It would take just a small change in DNA to create a mutation of the 2009 H1N1 “swine flu” virus that could spread more easily, concluded US scientists in a recent PLoS ONE paper where they also showed that their method could be used to monitor the evolution of H1N1, particularly that part of its DNA that determines how well the virus binds to the respiratory tract and potentially result in a more widespread pandemic with more deaths.

The fear among scientists and health experts is that the 2009 H1N1 virus will follow the same pattern that we have seen in previous pandemics: one year a mild version spreads around the world, and then it evolves into a more virulent mutation that causes a second wave of pandemic of much deadlier proportions.

This is what happened in 1917-18, where the first wave was like a typical flu epidemic, and then the second wave killed tens of millions of people worldwide.

H1N1 is a mix of human, swine and avian flu genes, which is why, when it broke out in Mexico in March 2009, there were serious concerns that it would be more widespread and cause many more deaths than seasonal flu.

But the death toll was lower than feared, mostly because the virus was not very good at spreading from person to person.

While the H1N1 virus continues to circulate and evolve, the key question is, which of the new strains will have greater ability to infect humans. And by anticipating what they might be, the greater the chance of staying ahead of the game and developing effective vaccines and other defences.

Now, senior author Dr Ram Sasisekharan, the Edward Hood Taplin Professor and director of the Harvard-MIT Division of Health Sciences and Technology in Cambridge, Massachusetts, and colleagues, hope they have given the World Health Organization (WHO) scientists who track the evolution of influenza viruses, something to look out for.

WHO labs all over the world collect samples of human and avian flu strains for scientists to analyze. One such analysis involves sequencing the DNA of the viruses to see how they are mutating. If you imagine the DNA of the virus to be like the text of a book, the WHO scientists look for changes in the way some words or phrases are spelled. But they don’t just look for any change: they know which chapters and sections to monitor more closely, because these parts of the DNA influence key proteins where a change in their behaviour could have important consequences for how the virus behaves in human hosts.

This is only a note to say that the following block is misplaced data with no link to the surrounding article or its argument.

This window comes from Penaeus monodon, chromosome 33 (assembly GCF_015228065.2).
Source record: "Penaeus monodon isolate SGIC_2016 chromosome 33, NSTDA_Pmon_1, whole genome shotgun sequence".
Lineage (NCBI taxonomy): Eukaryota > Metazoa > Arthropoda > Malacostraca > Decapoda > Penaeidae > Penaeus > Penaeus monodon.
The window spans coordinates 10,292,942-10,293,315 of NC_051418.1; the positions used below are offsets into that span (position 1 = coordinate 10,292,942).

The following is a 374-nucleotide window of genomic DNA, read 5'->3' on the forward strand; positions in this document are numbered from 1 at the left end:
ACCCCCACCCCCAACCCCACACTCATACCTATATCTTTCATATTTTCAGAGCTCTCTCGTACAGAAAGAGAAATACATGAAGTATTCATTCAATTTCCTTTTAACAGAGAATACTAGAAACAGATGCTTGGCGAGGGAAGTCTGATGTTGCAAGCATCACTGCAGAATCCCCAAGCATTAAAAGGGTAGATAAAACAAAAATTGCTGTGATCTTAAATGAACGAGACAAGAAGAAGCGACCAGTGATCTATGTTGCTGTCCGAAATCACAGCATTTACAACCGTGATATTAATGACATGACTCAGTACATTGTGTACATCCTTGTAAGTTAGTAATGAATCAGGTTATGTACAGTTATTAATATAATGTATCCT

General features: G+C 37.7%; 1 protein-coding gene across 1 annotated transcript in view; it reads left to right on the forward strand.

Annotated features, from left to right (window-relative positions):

For example, one such “chapter” in the DNA book of H1N1 is that which codes for hemagglutinin (HA), a protein that helps the virus get a foothold in the human host. A slight change in this protein could make it more efficient at binding to the HA receptors on the surfaces of the cells in the respiratory tract, increasing the chance of infection.

What Sasisekharan and colleagues have established is that it takes only a simple two-letter change in that part of the H1N1’s DNA code to create such a mutation. In other words, as the first part of the title of their paper states: “A Single Base-Pair Change in 2009 H1N1 Hemagglutinin Increases Human Receptor Affinity”.

They created a virus with a single mutation in the HA region, where they replaced the amino acid isoleucine with another amino acid, lysine. That switch was enough to greatly increase the binding strength of the HA protein.

They then tested this lab-created mutation on ferrets and showed that it was indeed an H1N1 strain that could be transmitted easily via the “airborne” route. Ferrets are used in such tests because their respiratory system is similar enough to that of humans to use as a lab model.

The location on the HA protein that this finding points to is known to be prone to frequent mutation because it is near what is called an “antigenic site”, a location that interacts frequently with human antibodies. This is why flu vaccines have to follow a new formula every year.

An expert in investigating mechanisms of influenza virus infections, Dr Qinghua Wang, assistant professor of biochemistry at Baylor College of Medicine, told MIT News that this discovery is an important step because it is usually very difficult to determine which HA protein mutation of the many possible ones will have an effect on human health.

“These are exactly the types of mutations that we need to watch out for in order to safeguard human from future disastrous flu pandemics,” he said.

Sasisekharan and colleagues wrote that their study also provides a systematic approach to monitoring the evolution of currently circulating 2009 H1N1 strains, that might result in mutations better able to bind to HA receptors and spread more efficiently among humans.

“A Single Base-Pair Change in 2009 H1N1 Hemagglutinin Increases Human Receptor Affinity and Leads to Efficient Airborne Viral Transmission in Ferrets.”
Akila Jayaraman, Claudia Pappas, Rahul Raman, Jessica A Belser, Karthik Viswanathan, Zachary Shriver, Terrence M Tumpey, Ram Sasisekharan Ram Sasisekharan.
PLoS ONE, published online 02 Mar 2011

Additional source: MIT News (9 Mar 2011).

Written by: Catharine Paddock, PhD